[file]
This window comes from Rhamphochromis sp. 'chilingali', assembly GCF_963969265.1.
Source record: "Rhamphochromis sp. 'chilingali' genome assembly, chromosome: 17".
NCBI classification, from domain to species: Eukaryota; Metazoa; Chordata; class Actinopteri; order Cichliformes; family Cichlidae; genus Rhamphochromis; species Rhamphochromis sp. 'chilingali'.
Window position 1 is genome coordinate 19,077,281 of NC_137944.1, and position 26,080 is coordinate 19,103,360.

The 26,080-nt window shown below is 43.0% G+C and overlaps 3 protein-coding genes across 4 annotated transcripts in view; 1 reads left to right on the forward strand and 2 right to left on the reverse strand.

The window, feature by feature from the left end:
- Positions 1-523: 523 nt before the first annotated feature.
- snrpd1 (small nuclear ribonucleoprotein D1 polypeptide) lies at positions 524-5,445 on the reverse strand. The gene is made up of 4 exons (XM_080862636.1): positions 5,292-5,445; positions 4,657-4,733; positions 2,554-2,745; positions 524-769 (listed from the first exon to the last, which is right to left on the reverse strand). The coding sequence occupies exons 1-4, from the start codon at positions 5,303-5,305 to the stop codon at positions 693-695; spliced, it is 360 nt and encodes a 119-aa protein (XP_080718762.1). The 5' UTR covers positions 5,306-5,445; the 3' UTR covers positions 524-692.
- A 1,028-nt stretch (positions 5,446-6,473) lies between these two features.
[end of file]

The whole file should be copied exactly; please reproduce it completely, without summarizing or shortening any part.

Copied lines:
This window comes from Rhamphochromis sp. 'chilingali', assembly GCF_963969265.1.
Source record: "Rhamphochromis sp. 'chilingali' genome assembly, chromosome: 17".
NCBI classification, from domain to species: Eukaryota; Metazoa; Chordata; class Actinopteri; order Cichliformes; family Cichlidae; genus Rhamphochromis; species Rhamphochromis sp. 'chilingali'.
Window position 1 is genome coordinate 19,077,281 of NC_137944.1, and position 26,080 is coordinate 19,103,360.

The 26,080-nt window shown below is 43.0% G+C and overlaps 3 protein-coding genes across 4 annotated transcripts in view; 1 reads left to right on the forward strand and 2 right to left on the reverse strand.

The window, feature by feature from the left end:
- Positions 1-523: 523 nt before the first annotated feature.
- snrpd1 (small nuclear ribonucleoprotein D1 polypeptide) lies at positions 524-5,445 on the reverse strand. The gene is made up of 4 exons (XM_080862636.1): positions 5,292-5,445; positions 4,657-4,733; positions 2,554-2,745; positions 524-769 (listed from the first exon to the last, which is right to left on the reverse strand). The coding sequence occupies exons 1-4, from the start codon at positions 5,303-5,305 to the stop codon at positions 693-695; spliced, it is 360 nt and encodes a 119-aa protein (XP_080718762.1). The 5' UTR covers positions 5,306-5,445; the 3' UTR covers positions 524-692.
- A 1,028-nt stretch (positions 5,446-6,473) lies between these two features.